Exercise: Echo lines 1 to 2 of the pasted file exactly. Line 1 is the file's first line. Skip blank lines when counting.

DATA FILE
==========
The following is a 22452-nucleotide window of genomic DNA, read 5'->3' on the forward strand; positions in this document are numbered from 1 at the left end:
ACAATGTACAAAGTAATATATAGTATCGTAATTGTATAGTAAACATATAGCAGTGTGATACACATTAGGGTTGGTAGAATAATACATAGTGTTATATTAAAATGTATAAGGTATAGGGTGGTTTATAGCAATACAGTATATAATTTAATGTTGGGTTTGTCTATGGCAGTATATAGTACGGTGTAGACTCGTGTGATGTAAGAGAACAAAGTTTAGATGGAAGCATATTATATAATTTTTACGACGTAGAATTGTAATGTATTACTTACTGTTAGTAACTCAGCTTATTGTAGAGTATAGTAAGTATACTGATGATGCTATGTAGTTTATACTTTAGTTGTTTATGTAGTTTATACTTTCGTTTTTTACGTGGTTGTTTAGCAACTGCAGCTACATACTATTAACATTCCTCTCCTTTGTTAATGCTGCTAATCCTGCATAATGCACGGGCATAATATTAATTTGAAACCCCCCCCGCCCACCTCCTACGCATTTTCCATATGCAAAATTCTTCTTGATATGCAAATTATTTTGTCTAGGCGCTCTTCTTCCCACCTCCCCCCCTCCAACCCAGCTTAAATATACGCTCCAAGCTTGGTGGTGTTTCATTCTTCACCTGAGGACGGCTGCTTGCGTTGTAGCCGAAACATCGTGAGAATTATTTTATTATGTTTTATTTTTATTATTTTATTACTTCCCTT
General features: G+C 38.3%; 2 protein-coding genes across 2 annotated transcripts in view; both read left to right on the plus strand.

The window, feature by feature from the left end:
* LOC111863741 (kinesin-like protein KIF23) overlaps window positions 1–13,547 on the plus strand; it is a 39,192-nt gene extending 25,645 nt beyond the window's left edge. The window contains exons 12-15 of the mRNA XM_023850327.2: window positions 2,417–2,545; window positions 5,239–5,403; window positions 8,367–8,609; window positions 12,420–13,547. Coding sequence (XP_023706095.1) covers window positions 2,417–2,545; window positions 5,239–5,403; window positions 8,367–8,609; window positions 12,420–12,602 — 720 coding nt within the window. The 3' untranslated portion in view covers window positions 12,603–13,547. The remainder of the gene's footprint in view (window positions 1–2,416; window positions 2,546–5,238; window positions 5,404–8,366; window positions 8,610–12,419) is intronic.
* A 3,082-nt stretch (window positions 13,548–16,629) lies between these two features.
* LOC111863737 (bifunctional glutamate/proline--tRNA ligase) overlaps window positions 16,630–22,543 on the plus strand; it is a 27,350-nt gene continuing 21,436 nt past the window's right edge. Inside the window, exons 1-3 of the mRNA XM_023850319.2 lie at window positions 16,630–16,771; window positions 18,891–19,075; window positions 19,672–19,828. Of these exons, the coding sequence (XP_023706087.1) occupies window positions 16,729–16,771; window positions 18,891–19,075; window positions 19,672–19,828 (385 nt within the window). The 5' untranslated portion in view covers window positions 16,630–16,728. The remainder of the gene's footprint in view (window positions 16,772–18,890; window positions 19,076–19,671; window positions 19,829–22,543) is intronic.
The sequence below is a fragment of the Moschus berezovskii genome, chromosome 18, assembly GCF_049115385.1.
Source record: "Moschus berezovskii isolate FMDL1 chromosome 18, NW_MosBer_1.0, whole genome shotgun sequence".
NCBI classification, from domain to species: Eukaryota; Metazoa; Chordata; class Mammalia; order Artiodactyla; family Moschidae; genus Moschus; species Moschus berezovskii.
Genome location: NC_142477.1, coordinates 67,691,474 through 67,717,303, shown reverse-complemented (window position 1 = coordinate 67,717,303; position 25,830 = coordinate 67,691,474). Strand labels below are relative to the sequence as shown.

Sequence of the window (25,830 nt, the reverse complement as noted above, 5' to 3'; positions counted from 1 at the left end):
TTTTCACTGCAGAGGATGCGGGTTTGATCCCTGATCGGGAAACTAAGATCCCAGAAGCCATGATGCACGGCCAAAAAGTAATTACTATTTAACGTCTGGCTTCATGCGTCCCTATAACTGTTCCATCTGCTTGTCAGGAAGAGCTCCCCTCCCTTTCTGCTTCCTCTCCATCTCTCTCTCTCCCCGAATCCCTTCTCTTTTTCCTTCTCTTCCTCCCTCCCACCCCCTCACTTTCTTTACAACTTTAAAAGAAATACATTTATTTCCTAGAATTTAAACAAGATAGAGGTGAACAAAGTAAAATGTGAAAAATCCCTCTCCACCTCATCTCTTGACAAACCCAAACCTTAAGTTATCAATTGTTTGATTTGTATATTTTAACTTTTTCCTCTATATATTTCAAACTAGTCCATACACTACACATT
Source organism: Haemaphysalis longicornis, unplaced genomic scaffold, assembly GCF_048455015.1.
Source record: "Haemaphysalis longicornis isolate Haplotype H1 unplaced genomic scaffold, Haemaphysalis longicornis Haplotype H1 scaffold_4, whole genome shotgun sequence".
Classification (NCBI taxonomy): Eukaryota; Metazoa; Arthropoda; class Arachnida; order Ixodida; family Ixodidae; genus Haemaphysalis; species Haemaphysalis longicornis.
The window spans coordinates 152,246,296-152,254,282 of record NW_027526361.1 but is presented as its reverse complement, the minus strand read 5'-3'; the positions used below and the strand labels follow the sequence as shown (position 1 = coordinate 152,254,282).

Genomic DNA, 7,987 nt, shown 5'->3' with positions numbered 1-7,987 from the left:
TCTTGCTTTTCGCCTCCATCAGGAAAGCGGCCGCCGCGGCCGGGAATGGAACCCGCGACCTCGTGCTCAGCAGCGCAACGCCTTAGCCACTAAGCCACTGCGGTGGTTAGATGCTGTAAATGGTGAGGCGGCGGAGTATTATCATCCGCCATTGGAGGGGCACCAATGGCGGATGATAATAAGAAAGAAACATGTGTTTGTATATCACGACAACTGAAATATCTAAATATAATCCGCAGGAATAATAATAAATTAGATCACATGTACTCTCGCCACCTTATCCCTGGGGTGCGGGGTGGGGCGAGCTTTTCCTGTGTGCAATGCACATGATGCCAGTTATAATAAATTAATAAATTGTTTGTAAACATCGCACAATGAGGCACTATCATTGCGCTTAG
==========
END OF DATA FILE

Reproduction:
The following is a 22452-nucleotide window of genomic DNA, read 5'->3' on the forward strand; positions in this document are numbered from 1 at the left end:
ACAATGTACAAAGTAATATATAGTATCGTAATTGTATAGTAAACATATAGCAGTGTGATACACATTAGGGTTGGTAGAATAATACATAGTGTTATATTAAAATGTATAAGGTATAGGGTGGTTTATAGCAATACAGTATATAATTTAATGTTGGGTTTGTCTATGGCAGTATATAGTACGGTGTAGACTCGTGTGATGTAAGAGAACAAAGTTTAGATGGAAGCATATTATATAATTTTTACGACGTAGAATTGTAATGTATTACTTACTGTTAGTAACTCAGCTTATTGTAGAGTATAGTAAGTATACTGATGATGCTATGTAGTTTATACTTTAGTTGTTTATGTAGTTTATACTTTCGTTTTTTACGTGGTTGTTTAGCAACTGCAGCTACATACTATTAACATTCCTCTCCTTTGTTAATGCTGCTAATCCTGCATAATGCACGGGCATAATATTAATTTGAAACCCCCCCCGCCCACCTCCTACGCATTTTCCATATGCAAAATTCTTCTTGATATGCAAATTATTTTGTCTAGGCGCTCTTCTTCCCACCTCCCCCCCTCCAACCCAGCTTAAATATACGCTCCAAGCTTGGTGGTGTTTCATTCTTCACCTGAGGACGGCTGCTTGCGTTGTAGCCGAAACATCGTGAGAATTATTTTATTATGTTTTATTTTTATTATTTTATTACTTCCCTT